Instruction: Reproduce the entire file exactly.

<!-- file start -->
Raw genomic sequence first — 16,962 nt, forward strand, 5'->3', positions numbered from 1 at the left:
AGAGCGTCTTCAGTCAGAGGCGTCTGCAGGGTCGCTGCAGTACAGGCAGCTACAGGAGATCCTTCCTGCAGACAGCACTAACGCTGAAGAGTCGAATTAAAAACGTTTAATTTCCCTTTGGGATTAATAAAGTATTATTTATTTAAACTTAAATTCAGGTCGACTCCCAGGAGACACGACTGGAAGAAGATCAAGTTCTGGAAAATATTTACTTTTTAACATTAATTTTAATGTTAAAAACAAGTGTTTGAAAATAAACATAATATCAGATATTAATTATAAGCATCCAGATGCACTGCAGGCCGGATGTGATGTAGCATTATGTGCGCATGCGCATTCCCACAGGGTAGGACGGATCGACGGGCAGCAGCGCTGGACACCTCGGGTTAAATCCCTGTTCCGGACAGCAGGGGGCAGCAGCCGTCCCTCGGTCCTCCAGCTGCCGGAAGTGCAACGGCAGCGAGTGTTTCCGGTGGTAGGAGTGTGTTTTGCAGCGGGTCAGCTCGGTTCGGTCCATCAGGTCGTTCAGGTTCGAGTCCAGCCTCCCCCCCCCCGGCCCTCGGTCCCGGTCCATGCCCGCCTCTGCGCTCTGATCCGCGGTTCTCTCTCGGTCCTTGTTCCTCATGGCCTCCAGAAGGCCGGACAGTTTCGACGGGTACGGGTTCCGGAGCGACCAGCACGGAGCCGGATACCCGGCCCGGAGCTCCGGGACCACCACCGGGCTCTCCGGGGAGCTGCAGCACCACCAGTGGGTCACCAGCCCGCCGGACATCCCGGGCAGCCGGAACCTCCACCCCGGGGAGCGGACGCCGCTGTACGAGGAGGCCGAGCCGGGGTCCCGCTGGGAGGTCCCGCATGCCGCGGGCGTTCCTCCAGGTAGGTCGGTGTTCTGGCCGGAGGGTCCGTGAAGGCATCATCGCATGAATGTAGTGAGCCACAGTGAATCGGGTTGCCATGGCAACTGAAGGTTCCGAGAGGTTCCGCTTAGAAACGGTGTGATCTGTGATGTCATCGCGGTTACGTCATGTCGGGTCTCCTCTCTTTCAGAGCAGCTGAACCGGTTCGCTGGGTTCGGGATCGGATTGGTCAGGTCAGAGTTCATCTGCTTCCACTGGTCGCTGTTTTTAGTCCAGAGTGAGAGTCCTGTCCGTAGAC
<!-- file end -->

Raw genomic sequence first — 16,962 nt, forward strand, 5'->3', positions numbered from 1 at the left:
AGAGCGTCTTCAGTCAGAGGCGTCTGCAGGGTCGCTGCAGTACAGGCAGCTACAGGAGATCCTTCCTGCAGACAGCACTAACGCTGAAGAGTCGAATTAAAAACGTTTAATTTCCCTTTGGGATTAATAAAGTATTATTTATTTAAACTTAAATTCAGGTCGACTCCCAGGAGACACGACTGGAAGAAGATCAAGTTCTGGAAAATATTTACTTTTTAACATTAATTTTAATGTTAAAAACAAGTGTTTGAAAATAAACATAATATCAGATATTAATTATAAGCATCCAGATGCACTGCAGGCCGGATGTGATGTAGCATTATGTGCGCATGCGCATTCCCACAGGGTAGGACGGATCGACGGGCAGCAGCGCTGGACACCTCGGGTTAAATCCCTGTTCCGGACAGCAGGGGGCAGCAGCCGTCCCTCGGTCCTCCAGCTGCCGGAAGTGCAACGGCAGCGAGTGTTTCCGGTGGTAGGAGTGTGTTTTGCAGCGGGTCAGCTCGGTTCGGTCCATCAGGTCGTTCAGGTTCGAGTCCAGCCTCCCCCCCCCCGGCCCTCGGTCCCGGTCCATGCCCGCCTCTGCGCTCTGATCCGCGGTTCTCTCTCGGTCCTTGTTCCTCATGGCCTCCAGAAGGCCGGACAGTTTCGACGGGTACGGGTTCCGGAGCGACCAGCACGGAGCCGGATACCCGGCCCGGAGCTCCGGGACCACCACCGGGCTCTCCGGGGAGCTGCAGCACCACCAGTGGGTCACCAGCCCGCCGGACATCCCGGGCAGCCGGAACCTCCACCCCGGGGAGCGGACGCCGCTGTACGAGGAGGCCGAGCCGGGGTCCCGCTGGGAGGTCCCGCATGCCGCGGGCGTTCCTCCAGGTAGGTCGGTGTTCTGGCCGGAGGGTCCGTGAAGGCATCATCGCATGAATGTAGTGAGCCACAGTGAATCGGGTTGCCATGGCAACTGAAGGTTCCGAGAGGTTCCGCTTAGAAACGGTGTGATCTGTGATGTCATCGCGGTTACGTCATGTCGGGTCTCCTCTCTTTCAGAGCAGCTGAACCGGTTCGCTGGGTTCGGGATCGGATTGGTCAGGTCAGAGTTCATCTGCTTCCACTGGTCGCTGTTTTTAGTCCAGAGTGAGAGTCCTGTCCGTAGAC